Last week I went to the first meeting of the small group undertaking a research master’s in psychotherapy at Leeds Beckett this year. My research idea is still in the planning stage, but I am essentially interested in what happens for therapists when a client comes to them wishing to talk about a previous distressing, harmful or traumatic experience of therapy. One reason I am interested in researching this topic is that it appears to me to be a common presenting issue in therapy, yet I cannot find a single thing written for therapists who work with therapeutic harm (I live in hope that this will change as my research deepens!).
In terms of my research, I don’t want to say anything more until the wheels are in motion, but I do want to talk broadly about what it can be like to experience harm in therapy, because among those who have never experienced it, I imagine it could be difficult for some to appreciate the nuances of this particular issue.
I have touched on the definition of harm in therapy before in this blog, so I won’t dwell on it here, except to say that as an integrative, person-centred practitioner, I believe the phenomenological perspective of the client is of paramount importance, therefore, if a client comes to me saying they have been harmed in therapy, then, as far as I am concerned, they have been harmed in therapy.
Here are some of the themes I have been aware of when in conversation with people who have returned to therapy after a previous harmful experience:
Grief: If a client comes to therapy to discuss harm in therapy, more often than not, this client will have been through a painful termination with their previous therapist. I have heard people in this position speak of carrying the great pain of this disenfranchised grief, and feeling as though those around them see the loss as little different to changing dentist or optician. Carrying this grief alone can be a weighty burden, even accompanied by a sense of shame and ‘unworthiness’ as a result of invalidation from a society that rarely acknowledges the depth and significance of the therapeutic relationship from the perspective of the client. While, of course, the therapeutic relationship does not hold tremendous significance to every client, for many, the relationship is not only central to the work, but also holds a significant, often reparative role in the client’s wider relational landscape. In my experience, it is often (though not always) clients for whom the relationship itself holds greatest significance, who are most vulnerable to experiencing harm in therapy.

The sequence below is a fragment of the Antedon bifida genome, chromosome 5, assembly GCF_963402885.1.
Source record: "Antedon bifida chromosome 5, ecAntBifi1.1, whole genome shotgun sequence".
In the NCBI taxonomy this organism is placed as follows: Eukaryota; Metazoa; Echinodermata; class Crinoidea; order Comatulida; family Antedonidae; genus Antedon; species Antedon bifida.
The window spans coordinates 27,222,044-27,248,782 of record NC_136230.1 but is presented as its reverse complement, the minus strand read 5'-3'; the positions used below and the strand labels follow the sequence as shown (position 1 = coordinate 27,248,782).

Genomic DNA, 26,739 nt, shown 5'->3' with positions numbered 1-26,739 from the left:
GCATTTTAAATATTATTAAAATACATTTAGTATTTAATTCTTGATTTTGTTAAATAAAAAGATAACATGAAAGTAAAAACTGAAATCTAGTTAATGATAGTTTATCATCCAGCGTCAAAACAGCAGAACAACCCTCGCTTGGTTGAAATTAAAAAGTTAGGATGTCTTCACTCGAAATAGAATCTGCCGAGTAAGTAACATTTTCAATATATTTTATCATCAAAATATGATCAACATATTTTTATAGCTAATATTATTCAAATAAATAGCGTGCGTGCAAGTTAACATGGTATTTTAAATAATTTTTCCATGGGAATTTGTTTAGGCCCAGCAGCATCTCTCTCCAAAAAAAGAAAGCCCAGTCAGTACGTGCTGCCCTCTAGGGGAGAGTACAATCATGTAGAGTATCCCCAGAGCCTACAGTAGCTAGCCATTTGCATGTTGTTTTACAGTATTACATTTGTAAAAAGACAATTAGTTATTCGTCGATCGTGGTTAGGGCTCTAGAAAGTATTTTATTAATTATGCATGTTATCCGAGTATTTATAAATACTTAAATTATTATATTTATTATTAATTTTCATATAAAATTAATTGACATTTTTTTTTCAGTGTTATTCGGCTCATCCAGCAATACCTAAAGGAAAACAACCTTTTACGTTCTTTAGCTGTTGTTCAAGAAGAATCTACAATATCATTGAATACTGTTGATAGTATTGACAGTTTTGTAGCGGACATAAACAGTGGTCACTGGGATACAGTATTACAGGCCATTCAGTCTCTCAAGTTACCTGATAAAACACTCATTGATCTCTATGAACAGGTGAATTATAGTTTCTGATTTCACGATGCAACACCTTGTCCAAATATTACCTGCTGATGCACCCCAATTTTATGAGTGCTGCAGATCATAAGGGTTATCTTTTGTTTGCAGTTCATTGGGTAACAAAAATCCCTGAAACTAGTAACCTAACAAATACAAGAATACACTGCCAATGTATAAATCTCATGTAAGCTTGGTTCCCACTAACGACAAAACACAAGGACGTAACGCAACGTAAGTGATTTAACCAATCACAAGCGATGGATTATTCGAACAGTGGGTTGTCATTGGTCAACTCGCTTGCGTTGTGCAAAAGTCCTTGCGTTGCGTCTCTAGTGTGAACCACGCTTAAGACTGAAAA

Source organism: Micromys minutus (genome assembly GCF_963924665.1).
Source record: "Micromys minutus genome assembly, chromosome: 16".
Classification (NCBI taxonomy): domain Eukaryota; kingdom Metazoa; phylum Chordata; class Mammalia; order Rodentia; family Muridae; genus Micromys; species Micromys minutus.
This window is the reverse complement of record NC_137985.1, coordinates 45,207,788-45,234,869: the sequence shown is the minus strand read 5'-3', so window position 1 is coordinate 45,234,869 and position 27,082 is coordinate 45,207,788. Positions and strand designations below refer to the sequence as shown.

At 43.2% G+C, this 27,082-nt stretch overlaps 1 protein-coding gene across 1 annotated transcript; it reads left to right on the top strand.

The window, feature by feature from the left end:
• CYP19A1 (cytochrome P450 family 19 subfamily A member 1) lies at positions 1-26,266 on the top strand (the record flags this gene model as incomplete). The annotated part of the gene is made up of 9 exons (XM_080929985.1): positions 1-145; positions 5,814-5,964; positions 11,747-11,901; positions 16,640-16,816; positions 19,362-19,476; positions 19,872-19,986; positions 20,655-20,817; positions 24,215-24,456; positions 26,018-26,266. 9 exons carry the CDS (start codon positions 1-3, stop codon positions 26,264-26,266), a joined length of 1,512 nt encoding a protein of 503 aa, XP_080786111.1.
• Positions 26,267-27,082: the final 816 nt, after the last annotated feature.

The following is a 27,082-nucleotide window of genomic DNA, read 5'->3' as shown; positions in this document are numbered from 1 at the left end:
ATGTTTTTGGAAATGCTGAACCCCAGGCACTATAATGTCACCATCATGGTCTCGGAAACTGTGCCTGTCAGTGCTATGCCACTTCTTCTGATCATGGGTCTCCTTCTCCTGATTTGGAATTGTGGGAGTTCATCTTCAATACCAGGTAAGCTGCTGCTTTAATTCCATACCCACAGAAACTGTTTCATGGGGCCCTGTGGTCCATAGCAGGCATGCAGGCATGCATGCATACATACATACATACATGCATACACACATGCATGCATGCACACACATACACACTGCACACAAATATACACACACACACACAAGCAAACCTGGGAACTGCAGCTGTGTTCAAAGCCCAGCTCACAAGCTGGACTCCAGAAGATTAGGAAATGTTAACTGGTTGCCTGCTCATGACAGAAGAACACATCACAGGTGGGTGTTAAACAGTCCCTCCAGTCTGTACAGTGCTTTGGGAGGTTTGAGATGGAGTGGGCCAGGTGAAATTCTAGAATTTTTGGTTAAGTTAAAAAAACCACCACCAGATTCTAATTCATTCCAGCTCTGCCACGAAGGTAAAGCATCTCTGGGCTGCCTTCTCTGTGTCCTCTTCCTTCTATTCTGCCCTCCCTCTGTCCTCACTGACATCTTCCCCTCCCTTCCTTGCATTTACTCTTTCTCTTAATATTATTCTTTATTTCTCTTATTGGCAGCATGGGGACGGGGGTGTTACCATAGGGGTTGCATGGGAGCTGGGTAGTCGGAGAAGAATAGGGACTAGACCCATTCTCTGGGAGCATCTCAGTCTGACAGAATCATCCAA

Vulnerability: At the root of harm in therapy, as all iatrogenic harm (harm which occurs via contact with the helping professions – therapist, doctor, dentist, surgeon etc) is vulnerability. When we go into surgery, when we see a doctor, when we meet with a psychotherapist, we inevitably make ourselves vulnerable to some degree. We must trust that the person in front of us wishes to do us good, not harm, and that they will do us good, not harm. When we experience harm in this vulnerable state, whether intentional or, as in most instances, purely accidental, it is shocking and very scary. I can only liken it to the reliance a child has on their caregivers – children are necessarily vulnerable; they rely on those around them to ensure their safety and security. To be in this situation as an adult and for it to backfire is an acute pain indeed.
Fear of a repeat performance: Clients are likely to return to therapy with their defences fortified. I certainly spent the first year or so telling my therapist that I didn’t have any feelings towards him one way or the other and that if I never saw him again, that would be fine by me. I look back on that wondering who I was trying to convince – myself, I am sure. I suspect it was my way of ensuring I was the guardian of my own vulnerability. As I reflect on what was happening outside of my awareness, I actually praise the wisdom of my unconscious, and I am grateful to my inner world for the way in which it worked to protect me. When this particular defence realised it was safe to step down, it did, and the next phase of therapy could begin, but I learnt much about myself from its presence and the love I showed myself at this time.
I think, when a client returns to therapy after a harmful experience, it’s important that every feeling, even the kind I describe above, which might appear to be a barrier to relating, are recognised and treated as part of the process. In my view, defences are not a barrier to relating, they are a means of relating. As my supervisor says, the unconscious just does it’s thing, and it knows what it’s doing. It shifts as it receives new information, and in my view, there is no more healing a new experience than an unconditionally accepting, patient and trusting relationship.
* If you are a UK-based therapist who has worked with clients who have been harmed in counselling or psychotherapy and you would like to express an interest in participating in my research, please drop me an email at firstname.lastname@example.org . The research is likely to involve exploring your experiences and responses to working with clients who have been harmed in therapy. The focus of the research will be on your experiences and feelings, and not details of your client’s experience of harm in therapy, and will be anonymised. At the moment, the research is in the early stages of planning and I will not be officially recruiting participants until after Christmas. At this stage you would be expressing interest only. Thanks!